The possibility that The Church of Jesus Christ of Latter-day Saints could soon be led by someone other than President Gordon B. Hinckley had been on Marcus Ryan's mind for several months.
Seeing the always-energetic LDS Church prophet and president start to show signs of age though not that of a 97-year-old made Ryan nervous. The thought of President Hinckley's death and the idea of a funeral were heartbreaking, he said.
"I pictured it being the kind of thing where I wouldn't even be able to go to work, that I would just be so devastated," Ryan said.
When news reached him last Sunday that President Hinckley had died, Ryan's own feelings surprised him.
"I just felt at peace and happy for him," he said. "I felt thankful for the example he left for us and the service he gave."
Ryan flew from Dallas to Salt Lake City to attend President Hinckley's funeral Saturday with his younger brother, David, and David's wife, Jill, who are attending Brigham Young University and live in Orem. And like many of the thousands of people who attended the 90-minute service, Ryan left the Conference Center with watery eyes but a smile on his face.
"You see a lot of happy faces here of people who, a month ago, never would have imagined they'd be happy (to attend President Hinckley's funeral)," he said.
Camron Smith, a BYU student from Kansas City, Ind., described the funeral as a mix of "highs and lows, laughing and crying" a fitting tribute to President Hinckley.
"It so aptly mirrored his life," Smith said.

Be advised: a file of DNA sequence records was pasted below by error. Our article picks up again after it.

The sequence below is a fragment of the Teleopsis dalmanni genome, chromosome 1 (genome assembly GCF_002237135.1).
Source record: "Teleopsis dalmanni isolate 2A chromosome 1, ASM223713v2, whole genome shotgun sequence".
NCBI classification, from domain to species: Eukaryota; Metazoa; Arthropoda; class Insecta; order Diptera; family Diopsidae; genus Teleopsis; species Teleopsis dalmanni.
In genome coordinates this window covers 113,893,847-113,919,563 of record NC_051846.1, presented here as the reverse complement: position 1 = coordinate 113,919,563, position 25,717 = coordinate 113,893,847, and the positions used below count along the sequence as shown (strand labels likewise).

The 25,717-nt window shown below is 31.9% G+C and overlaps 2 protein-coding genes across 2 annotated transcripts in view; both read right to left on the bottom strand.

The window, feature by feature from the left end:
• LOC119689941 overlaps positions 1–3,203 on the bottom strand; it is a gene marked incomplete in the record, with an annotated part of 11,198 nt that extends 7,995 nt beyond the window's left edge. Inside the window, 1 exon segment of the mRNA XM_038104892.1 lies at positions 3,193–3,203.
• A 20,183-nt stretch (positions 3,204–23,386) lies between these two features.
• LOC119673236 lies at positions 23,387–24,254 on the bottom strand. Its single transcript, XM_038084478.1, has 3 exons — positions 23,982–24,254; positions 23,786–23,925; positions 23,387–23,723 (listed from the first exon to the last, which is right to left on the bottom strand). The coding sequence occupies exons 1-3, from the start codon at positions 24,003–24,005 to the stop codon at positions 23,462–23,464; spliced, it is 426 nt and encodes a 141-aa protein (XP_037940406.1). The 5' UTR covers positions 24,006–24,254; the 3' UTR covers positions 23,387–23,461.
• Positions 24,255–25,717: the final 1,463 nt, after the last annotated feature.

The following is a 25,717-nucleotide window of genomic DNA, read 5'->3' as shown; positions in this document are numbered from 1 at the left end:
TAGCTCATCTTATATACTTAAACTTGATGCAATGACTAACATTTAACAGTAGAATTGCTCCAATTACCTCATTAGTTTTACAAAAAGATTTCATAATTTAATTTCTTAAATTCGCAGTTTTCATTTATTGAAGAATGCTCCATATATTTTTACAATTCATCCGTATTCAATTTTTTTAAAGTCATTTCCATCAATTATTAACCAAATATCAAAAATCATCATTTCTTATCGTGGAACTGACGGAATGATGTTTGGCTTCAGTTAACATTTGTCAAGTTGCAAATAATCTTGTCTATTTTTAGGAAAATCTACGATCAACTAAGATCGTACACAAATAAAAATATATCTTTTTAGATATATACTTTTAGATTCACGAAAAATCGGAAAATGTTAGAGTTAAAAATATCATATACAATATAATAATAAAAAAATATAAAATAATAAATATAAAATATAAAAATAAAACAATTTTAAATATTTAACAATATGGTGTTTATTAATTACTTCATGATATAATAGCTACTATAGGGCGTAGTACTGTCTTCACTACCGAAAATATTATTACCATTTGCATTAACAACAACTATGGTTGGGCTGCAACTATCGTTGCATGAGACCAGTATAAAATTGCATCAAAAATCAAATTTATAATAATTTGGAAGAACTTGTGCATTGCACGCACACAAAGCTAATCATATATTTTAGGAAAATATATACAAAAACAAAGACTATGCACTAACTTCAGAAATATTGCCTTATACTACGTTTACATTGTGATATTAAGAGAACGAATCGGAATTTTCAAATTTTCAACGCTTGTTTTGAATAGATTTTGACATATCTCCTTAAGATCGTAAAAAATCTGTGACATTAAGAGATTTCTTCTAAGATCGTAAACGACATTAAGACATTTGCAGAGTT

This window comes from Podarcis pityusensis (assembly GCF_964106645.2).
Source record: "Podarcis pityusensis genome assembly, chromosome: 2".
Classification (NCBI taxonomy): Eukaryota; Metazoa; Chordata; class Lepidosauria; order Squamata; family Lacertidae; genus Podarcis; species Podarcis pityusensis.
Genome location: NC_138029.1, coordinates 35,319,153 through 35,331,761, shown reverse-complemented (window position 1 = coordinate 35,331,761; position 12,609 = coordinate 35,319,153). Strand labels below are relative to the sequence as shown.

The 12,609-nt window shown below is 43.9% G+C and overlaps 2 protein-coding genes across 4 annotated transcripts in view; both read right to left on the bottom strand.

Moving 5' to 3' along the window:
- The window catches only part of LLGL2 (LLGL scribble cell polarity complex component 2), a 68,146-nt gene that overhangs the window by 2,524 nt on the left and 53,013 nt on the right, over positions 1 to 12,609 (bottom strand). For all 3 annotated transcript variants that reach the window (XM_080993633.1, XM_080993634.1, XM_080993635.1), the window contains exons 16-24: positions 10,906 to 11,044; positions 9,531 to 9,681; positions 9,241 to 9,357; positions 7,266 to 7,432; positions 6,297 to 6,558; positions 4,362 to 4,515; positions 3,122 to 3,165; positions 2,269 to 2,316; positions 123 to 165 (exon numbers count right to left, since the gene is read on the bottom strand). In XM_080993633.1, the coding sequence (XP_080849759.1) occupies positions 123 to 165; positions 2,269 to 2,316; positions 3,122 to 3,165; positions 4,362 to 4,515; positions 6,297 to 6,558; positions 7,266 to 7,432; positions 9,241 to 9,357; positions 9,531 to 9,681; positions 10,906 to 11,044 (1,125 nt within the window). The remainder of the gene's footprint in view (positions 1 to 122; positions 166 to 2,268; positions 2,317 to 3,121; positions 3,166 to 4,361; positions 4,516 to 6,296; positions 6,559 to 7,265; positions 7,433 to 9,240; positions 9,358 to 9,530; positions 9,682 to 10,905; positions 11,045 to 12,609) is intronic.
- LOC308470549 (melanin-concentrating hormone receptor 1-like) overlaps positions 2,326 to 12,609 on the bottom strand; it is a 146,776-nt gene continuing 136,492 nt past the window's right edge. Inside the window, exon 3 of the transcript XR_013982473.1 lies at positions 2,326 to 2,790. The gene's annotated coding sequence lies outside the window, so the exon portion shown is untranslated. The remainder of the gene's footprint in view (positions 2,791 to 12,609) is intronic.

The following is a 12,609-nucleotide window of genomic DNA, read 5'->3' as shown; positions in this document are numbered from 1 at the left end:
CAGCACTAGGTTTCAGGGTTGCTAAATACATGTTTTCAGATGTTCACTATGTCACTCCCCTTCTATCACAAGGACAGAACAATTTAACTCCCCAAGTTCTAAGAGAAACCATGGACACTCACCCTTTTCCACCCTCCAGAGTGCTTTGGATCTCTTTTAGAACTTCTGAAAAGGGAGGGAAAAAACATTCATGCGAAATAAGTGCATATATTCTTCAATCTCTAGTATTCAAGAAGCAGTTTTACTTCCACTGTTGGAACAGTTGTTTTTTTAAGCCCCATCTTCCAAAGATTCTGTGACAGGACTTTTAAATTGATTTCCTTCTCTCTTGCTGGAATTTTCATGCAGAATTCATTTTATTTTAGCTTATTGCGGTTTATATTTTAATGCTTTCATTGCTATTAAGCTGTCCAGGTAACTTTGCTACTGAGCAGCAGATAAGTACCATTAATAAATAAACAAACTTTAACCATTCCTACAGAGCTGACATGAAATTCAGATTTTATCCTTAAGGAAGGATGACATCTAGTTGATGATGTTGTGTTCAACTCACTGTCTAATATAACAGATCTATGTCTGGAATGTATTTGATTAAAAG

The love that President Hinckley displayed toward anyone he met, his ability to relate to people of all ages and make them feel as though they had a personal relationship with them was present again Saturday through the words of those who spoke at the funeral, several mourners said.
"There was a strong, comforting feeling throughout the building," Salt Lake resident Bethany Bitner said as she exited the Conference Center with her husband, Kerry, and their 14-year-old daughter, Meghan.
Few if any of the tears that fell at the funeral were shed in sadness for President Hinckley, said Jill Taylor of Bountiful.
"I think the tears are honestly just tears of gratitude and humility for having been loved by such an amazing man," said Taylor, who attended the service with her husband, Brian, and their 12-year-old daughter, Brighton.
Several people expressed joy as they left the funeral that President Hinckley had been reunited in the next life with his wife, Marjorie, who died April 6, 2004.
"I think the sense of loss is ours," said Tom Nufer of South Jordan. "We'll miss him."
The Richard and Kimberley Bracey family, including daughters Ashley, Jessica, Brianna and Natalee, came to the funeral from their home in Alpine.
Richard said the family recently moved to Utah from Virginia and was happy to get tickets. "President Hinckley was always our favorite. We wanted to honor him by being here."
Ashlee, 16, recalled that "President Hinckley challenged our family to read the Book of Mormon in six months. It was a great experience. He told us always to look for the sunlight."
Ian Haar, Centerville, parked his wheelchair at the back of the lower tier of the Conference Center. "We got up at 6 a.m. to come and were able to get tickets right away. I never met President Hinckley, but he is just a great man."
His father, Jim Haar, remembered President Hinckley as "a man of great love." He remembered a talk given by the prophet in 1976 on honesty, which left a lasting impression. "I always admired him. We really knew that he was a kind man and what we needed as church members."